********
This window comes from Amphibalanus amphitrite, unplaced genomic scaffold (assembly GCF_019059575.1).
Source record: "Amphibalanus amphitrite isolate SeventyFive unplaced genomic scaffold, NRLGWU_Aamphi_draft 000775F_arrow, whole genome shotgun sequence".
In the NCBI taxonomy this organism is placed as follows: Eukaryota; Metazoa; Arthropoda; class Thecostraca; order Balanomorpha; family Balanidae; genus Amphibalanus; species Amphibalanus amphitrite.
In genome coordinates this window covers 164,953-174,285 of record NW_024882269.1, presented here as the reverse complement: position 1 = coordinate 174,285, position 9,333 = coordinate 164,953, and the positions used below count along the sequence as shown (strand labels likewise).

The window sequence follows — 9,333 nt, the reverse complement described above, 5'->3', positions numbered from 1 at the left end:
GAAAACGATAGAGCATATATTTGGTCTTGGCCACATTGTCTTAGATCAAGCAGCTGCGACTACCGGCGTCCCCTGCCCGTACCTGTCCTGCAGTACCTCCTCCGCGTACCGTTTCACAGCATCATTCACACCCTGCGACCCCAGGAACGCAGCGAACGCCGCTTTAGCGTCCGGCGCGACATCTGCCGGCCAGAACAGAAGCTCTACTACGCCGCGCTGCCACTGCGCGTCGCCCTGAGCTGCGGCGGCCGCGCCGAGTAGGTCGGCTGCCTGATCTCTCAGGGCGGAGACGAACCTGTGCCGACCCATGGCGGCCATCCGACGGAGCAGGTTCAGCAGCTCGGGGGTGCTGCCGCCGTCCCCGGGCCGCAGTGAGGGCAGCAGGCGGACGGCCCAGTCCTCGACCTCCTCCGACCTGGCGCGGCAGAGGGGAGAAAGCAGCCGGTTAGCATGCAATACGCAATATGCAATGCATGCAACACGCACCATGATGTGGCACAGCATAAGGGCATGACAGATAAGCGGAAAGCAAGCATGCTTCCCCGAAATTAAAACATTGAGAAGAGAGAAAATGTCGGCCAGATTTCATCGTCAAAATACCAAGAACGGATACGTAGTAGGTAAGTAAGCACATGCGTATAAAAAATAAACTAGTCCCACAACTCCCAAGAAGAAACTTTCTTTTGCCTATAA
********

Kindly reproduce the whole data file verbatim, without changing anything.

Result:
This window comes from Amphibalanus amphitrite, unplaced genomic scaffold (assembly GCF_019059575.1).
Source record: "Amphibalanus amphitrite isolate SeventyFive unplaced genomic scaffold, NRLGWU_Aamphi_draft 000775F_arrow, whole genome shotgun sequence".
In the NCBI taxonomy this organism is placed as follows: Eukaryota; Metazoa; Arthropoda; class Thecostraca; order Balanomorpha; family Balanidae; genus Amphibalanus; species Amphibalanus amphitrite.
In genome coordinates this window covers 164,953-174,285 of record NW_024882269.1, presented here as the reverse complement: position 1 = coordinate 174,285, position 9,333 = coordinate 164,953, and the positions used below count along the sequence as shown (strand labels likewise).

The window sequence follows — 9,333 nt, the reverse complement described above, 5'->3', positions numbered from 1 at the left end:
GAAAACGATAGAGCATATATTTGGTCTTGGCCACATTGTCTTAGATCAAGCAGCTGCGACTACCGGCGTCCCCTGCCCGTACCTGTCCTGCAGTACCTCCTCCGCGTACCGTTTCACAGCATCATTCACACCCTGCGACCCCAGGAACGCAGCGAACGCCGCTTTAGCGTCCGGCGCGACATCTGCCGGCCAGAACAGAAGCTCTACTACGCCGCGCTGCCACTGCGCGTCGCCCTGAGCTGCGGCGGCCGCGCCGAGTAGGTCGGCTGCCTGATCTCTCAGGGCGGAGACGAACCTGTGCCGACCCATGGCGGCCATCCGACGGAGCAGGTTCAGCAGCTCGGGGGTGCTGCCGCCGTCCCCGGGCCGCAGTGAGGGCAGCAGGCGGACGGCCCAGTCCTCGACCTCCTCCGACCTGGCGCGGCAGAGGGGAGAAAGCAGCCGGTTAGCATGCAATACGCAATATGCAATGCATGCAACACGCACCATGATGTGGCACAGCATAAGGGCATGACAGATAAGCGGAAAGCAAGCATGCTTCCCCGAAATTAAAACATTGAGAAGAGAGAAAATGTCGGCCAGATTTCATCGTCAAAATACCAAGAACGGATACGTAGTAGGTAAGTAAGCACATGCGTATAAAAAATAAACTAGTCCCACAACTCCCAAGAAGAAACTTTCTTTTGCCTATAA